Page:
The blurb from my post that Anita responded to was the following:

"I will never think that our boys were "meant to be with us"; to do so would mean that I would have to believe that they were "meant" to lose their birth family, that they were "meant" to leave Ghana and everything they know."

While I totally back up that statement (hey, I wrote it), I feel like maybe I should explain what I mean just a little bit. I have heard many adoptive parents say that their child was "meant to be in their family", that they "were meant to be their child all along", or some variation of those things. I don't think that there is inherently anything wrong with any of those statements. I just don't feel like they are the right statements that I want to use to describe my relationship with our boys.

I may someday feel like our boys were "meant to be with us", but I never want to SAY that. Ever. So writing it in my blog is my way of reminding myself that I never want to use that language to describe my feelings. To me, saying that the boys are "meant to be" in our family means that they were "meant" to lose all they ever knew in Ghana (including their birth family). I always want my boys to know that I recognize the grief that they experienced - the grief that is inevitable in an international adoption. I would never want to minimize their grief by saying that they were "meant to be" in my family.

I never really thought that my little post would generate a discussion on "God's Plan" for these kids and for adoption. In fact, I never even thought about that at all when I posted my ramblings. But, the discussion is valid, and certainly worth thinking about. Do I think it is God's plan that our boys lose their birth family and birth culture? No, I don't. Do I think that it is God's plan that we found our way to adoption and eventually to these two boys? Absolutely.

Conflicting, no?

I think that God has lots of contigency plans. If His original plan isn't carried out, He doesn't abandon us. We are given an infinite number of "do-overs" in our lives where we are given the opportunity to make things right (or as close to right as we can get). I think that Z and I are a part of God's contingency plans for the boys.

I have heard in several places that there are no "accidental adoptions". I absolutely believe that is true. This process is a tough one, but I believe that God has His hand in every little detail (even if it wasn't His original plan for Jellybean and Peanut).

I know, clear as mud, right?

Saturday, November 17, 2007

Hard to Understand

(I began this post with plans to take it in a very different direction, but alas, I went with the flow. I will, someday soon, write about what I was originally planning to write about today - birth families.)

The whole idea of adoption is difficult to wrap my head around sometimes; and if its difficult for me, I know that its difficult for friends and family members watching us go through it to understand. Z and I do NOT think that the boys are "lucky" to be adopted and come live with us. If anything, it is quite the opposite. We are the ones who feel blessed to be chosen to raise these two precious boys. We have been granted the biggest gift anyone could ever bestow on us, the gift of not one, but two lives. And with this gift comes great responsibility; Z and I want to raise the boys in a way that will make our families proud, in a way that honors their birth family, and in a way that honors Ghana.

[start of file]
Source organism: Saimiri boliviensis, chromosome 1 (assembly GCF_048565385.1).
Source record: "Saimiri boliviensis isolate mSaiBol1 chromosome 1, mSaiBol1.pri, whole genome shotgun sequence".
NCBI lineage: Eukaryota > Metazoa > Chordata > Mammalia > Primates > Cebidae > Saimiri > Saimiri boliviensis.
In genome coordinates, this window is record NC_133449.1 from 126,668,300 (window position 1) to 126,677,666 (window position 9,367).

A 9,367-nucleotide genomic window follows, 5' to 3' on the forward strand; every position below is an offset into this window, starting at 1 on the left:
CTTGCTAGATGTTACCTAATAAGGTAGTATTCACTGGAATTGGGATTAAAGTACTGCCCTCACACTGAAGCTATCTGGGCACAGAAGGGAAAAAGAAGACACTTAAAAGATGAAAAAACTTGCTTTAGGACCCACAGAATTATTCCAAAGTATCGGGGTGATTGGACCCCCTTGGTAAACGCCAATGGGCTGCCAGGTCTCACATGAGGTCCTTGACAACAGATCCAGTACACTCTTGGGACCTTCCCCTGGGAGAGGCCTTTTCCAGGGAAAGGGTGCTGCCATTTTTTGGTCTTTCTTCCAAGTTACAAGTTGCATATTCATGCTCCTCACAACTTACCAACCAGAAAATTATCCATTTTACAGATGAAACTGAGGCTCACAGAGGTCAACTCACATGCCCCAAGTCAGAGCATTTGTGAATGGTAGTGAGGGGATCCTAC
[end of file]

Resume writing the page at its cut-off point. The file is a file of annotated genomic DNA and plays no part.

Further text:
I will never think that our boys were "meant to be with us"; to do so would mean that I would have to believe that they were "meant" to lose their birth family, that they were "meant" to leave Ghana and everything they know. The world is a harsh place sometimes; it isn't fair and balanced. The best case scenario for our boys would be that they could continue to live in Ghana with birth family members who love them and can afford to take care of them. They would receive an education, they would receive proper medical care, they would grow up to become men who can offer something to their communities, and they would never know that we existed. But the truth is, our world does not operate on "best case scenario", or any of the next few "next to best case scenarios" on the list. Instead, due to circumstances outside their control and outside our control, our boys ended up in an orphanage in Accra. Even the very best orphanages in the world are no substitute for a family.

I wish we could change the world. I wish that we could find ways to put safety nets into place so that families falling through the cracks could be caught and kept together long before orphans are created. I wish orphanages weren't necessary. I wish that domestic adoption programs were in place all over the world and that children could be placed into loving families in their country of birth. But the truth is, the orphan crisis is simply too big for many countries. Families in many countries in Africa are already over-extended. They have already taken in all that they can; and there are still children becoming orphans every day. Somehow, the problem needs to be fixed at the source. International adoption at the end of the process is not a fix.

Ending the HIV/AIDS epidemic, ridding the world of malaria, building communities up to end poverty, and building diplomatic relationships around the world to end and avoid wars are fixes and that's where we NEED to make a difference.

Z and I are adopting two beautiful little boys. Someone please tell me there is hope for the other 999,998 orphans in Ghana. Someone please tell me what will happen to the MILLIONS of orphans all over our world who currently have no hope of finding a new family. Those of us who live comfortable lives in safe places need to understand that there are others who are suffering. And we should not be comfortable with that.